BCF and RIM: Promoting a gender-responsive civil service

Bhutan has made notable strides in promoting an environment to improve gender equality. Yet significant gaps remain, particularly in women’s experience with governance and policy. In response, the Bhutan Canada Foundation is working with the Royal Institute of Management (RIM) to promote gender equality in the delivery of public programs by Bhutan’s civil service. RIM is the key Bhutanese education institution mandated to promote management knowledge and skills in the public sector. The joint BCF-RIM project, funded by the Canadian High Commission in Delhi through the Canada Fund for Local Initiatives, will focus on incorporating gender issues, concepts and skills into RIM curriculum that is delivered to new and existing civil servants.

The project will address a key need in Bhutan. The Global Gender Gap Report of 2018 ranks Bhutan as only 122 out of 149 countries in gender equality. One of the main reasons for the low ranking is the country’s performance in the index’s political indicator, where Bhutan ranks only 138 of 149 countries. Part of the issue is women’s underrepresentation in both political positions and within the civil service. In parliament, women hold only about 15% of seats in both houses. Women are therefore not in key positions for making policy decisions. Furthermore, women are also vastly underrepresented in the implementation of policy decisions and public services. According to Royal Civil Service Commission (RCSC) statistics, Bhutan’s civil service is made up of 37% women.[1] Significantly, women hold lower level positions in the civil service and in areas associated with traditional gender roles. Only 9.7% of executive positions and 17.5% of operational positions in the civil service are held by women. In contrast, women are better represented in public sector jobs involving support services and in sectors such as health and education that are traditionally associated with women. Women are therefore underrepresented in jobs in both policy making and public service delivery.

The number of women in public decision-making positions is only part of the problem. According to a document from the former CIDA, now Global Affairs Canada, government services meant for ‘the public’ often do not respond to the potentially different needs of women and men.[2] A masculine bias in the nature of public needs may overshadow needs specific to women, regardless of the number of women within the civil service. The governance challenge is therefore not just insufficient quantity of women in public decision-making positions, but insufficient quality of public services in terms of responsiveness to women’s needs. This has broad implications. According to OECD, providing equal access for women to public services that are relevant to their needs is critical for improving national wellbeing and driving a sustainable economy that benefits everyone.[3]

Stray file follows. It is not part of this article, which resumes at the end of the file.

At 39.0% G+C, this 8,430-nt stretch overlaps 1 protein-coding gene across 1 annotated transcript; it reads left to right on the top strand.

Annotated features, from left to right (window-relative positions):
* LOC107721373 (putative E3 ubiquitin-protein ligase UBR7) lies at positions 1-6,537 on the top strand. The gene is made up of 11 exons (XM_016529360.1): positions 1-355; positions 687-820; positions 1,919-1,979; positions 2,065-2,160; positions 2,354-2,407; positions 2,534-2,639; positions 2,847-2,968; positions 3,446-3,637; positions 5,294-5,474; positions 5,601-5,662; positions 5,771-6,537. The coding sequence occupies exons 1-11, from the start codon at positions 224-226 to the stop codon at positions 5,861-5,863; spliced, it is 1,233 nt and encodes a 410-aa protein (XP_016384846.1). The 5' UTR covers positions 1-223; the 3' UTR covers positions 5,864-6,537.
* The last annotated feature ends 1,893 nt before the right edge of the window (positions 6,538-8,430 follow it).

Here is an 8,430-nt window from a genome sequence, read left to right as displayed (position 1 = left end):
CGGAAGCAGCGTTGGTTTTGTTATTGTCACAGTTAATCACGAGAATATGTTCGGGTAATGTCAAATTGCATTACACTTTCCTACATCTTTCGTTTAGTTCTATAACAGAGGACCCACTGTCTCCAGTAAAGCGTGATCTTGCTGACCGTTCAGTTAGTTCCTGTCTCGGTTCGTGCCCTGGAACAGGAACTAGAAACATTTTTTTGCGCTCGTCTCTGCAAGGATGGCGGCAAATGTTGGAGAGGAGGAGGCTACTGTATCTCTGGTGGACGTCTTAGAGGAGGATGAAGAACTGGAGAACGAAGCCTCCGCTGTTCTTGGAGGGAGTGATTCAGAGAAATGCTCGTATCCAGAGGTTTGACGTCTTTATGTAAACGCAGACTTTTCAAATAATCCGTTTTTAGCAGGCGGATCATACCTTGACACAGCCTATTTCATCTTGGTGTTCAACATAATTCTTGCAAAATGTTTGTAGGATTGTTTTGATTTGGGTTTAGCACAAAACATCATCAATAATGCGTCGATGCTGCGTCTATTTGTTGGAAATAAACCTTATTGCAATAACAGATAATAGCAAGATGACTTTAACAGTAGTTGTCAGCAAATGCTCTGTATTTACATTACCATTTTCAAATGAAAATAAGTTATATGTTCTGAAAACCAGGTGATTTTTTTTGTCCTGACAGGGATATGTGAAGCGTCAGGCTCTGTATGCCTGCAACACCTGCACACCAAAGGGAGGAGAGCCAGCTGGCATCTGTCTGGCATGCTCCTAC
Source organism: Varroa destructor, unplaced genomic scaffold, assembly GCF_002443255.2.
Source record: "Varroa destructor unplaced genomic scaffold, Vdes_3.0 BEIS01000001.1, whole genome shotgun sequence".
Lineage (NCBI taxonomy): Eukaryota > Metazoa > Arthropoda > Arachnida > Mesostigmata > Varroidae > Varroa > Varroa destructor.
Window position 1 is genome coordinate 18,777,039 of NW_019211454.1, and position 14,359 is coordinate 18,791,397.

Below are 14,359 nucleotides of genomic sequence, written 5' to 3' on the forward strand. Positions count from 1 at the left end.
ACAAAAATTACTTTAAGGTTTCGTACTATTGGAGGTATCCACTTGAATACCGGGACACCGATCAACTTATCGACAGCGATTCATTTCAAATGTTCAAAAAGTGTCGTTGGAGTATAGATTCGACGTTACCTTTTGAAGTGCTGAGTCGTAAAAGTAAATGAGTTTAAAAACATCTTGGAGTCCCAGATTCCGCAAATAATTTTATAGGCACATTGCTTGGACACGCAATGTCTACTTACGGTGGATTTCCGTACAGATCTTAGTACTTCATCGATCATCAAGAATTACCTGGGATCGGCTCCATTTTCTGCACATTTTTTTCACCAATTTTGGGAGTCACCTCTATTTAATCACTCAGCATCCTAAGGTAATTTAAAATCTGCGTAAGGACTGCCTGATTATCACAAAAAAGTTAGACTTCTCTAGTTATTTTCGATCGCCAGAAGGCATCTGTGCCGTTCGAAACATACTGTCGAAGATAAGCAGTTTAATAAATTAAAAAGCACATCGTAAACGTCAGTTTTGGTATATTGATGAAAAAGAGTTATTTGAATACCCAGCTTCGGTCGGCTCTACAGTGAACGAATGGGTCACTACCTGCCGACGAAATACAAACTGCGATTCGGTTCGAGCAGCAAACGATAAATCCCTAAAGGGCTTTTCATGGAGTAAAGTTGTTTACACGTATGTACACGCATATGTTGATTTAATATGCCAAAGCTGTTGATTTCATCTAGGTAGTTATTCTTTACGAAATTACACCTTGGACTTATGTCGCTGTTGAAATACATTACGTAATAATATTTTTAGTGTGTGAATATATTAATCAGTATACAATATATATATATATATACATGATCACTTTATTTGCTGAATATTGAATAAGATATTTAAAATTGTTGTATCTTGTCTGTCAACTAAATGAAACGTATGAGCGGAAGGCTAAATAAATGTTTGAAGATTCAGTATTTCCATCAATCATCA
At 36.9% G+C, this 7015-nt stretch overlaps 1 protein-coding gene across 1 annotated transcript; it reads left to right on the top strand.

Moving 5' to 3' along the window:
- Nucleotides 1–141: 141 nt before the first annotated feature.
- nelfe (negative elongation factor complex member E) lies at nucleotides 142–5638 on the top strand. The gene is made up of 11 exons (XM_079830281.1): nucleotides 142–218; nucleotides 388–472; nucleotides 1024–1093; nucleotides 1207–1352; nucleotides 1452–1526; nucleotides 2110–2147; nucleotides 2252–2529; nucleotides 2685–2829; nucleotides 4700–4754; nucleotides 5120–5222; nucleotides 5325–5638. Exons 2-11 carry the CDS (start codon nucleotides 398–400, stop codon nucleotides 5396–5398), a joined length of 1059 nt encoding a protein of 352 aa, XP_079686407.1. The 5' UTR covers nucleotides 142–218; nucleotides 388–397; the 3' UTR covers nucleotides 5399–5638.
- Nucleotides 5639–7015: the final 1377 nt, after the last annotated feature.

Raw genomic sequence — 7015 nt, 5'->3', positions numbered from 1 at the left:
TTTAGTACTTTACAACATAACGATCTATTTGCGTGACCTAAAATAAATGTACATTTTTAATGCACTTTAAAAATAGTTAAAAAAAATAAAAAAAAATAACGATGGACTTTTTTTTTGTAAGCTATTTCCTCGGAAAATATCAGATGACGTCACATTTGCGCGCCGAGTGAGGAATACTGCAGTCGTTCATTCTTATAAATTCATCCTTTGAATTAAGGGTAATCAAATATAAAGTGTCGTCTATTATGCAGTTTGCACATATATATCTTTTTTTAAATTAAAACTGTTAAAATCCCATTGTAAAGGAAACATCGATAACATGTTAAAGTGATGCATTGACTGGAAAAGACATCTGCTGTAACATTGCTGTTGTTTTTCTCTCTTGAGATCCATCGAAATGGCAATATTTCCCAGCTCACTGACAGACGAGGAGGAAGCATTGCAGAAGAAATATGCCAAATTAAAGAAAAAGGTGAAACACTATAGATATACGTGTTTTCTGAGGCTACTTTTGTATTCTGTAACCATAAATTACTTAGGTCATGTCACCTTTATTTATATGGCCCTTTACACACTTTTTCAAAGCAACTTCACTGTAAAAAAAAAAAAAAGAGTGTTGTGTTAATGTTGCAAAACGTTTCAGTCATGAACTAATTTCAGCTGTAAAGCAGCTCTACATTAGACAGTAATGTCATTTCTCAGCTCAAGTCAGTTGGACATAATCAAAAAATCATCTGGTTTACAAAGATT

Consultations with women show that this is the case in Bhutan. On a broad scale, Bhutan’s most recent Gross National Happiness survey, which measures happiness based on nine domains, found that women are much less happy than men.[4] The largest gap in happiness between women and men was in the domain of education. The second largest gap was in the domain of good governance. In this domain, women were significantly less happy than men in their perception of government’s performance in the provision of services.

BCF and RIM will address this challenge. Working collaboratively, we are designing new RIM curriculum and revise existing curriculum to provide civil servants with a better understanding of gender issues and the skills to design and deliver gender responsive services. As a foundation for this process, a Gender and Curriculum Roundtable was held on October 18, 2019. The Roundtable brought together a diverse group of Bhutanese gender experts and practitioners to analyze existing practices in gender training and make recommendations for adapting these practices to the context of the Bhutanese civil service. Participants in the Roundtable included representatives from the National Commission for Women and Children, the judiciary, the Gross National Happiness Commission, the Royal Education Council, Journalists’ Association of Bhutan, Royal Thimphu College and Renew, a Bhutanese women’s NGO. The work that emerged from the Roundtable is now being used for the actual design of curriculum. Over the next few months, BCF and RIM will revise existing RIM courses in Economics, Public Policy and Gross National Happiness as well as design a new stand-alone module in Gender and Governance. RIM will begin delivering this curriculum throughout 2020, resulting in civil servants applying their new knowledge and skills to more gender responsive government programs.

Works Cited

[1]Royal Civil Service Commission. (2018). Civil Service Statistics December 2018. Thimphu: RCSC.

[2]CIDA. (2007). Gender Equality & Public Sector Capacity Development Tipsheet #4: General design considerations (integrated projects). Asia Branch, CIDA.

[3]OECD. (2017). Better Governance for Gender Equality. OECD 2017.

[4]Centre for Bhutan Studies & GNH Research. (2016). A Compass Towards a Just and Harmonious Society: 2015 GNH Survey Report. Thimphu: Centre for Bhutan Studies & GNH Research.

BCF and RIM: Promoting a gender-responsive civil service

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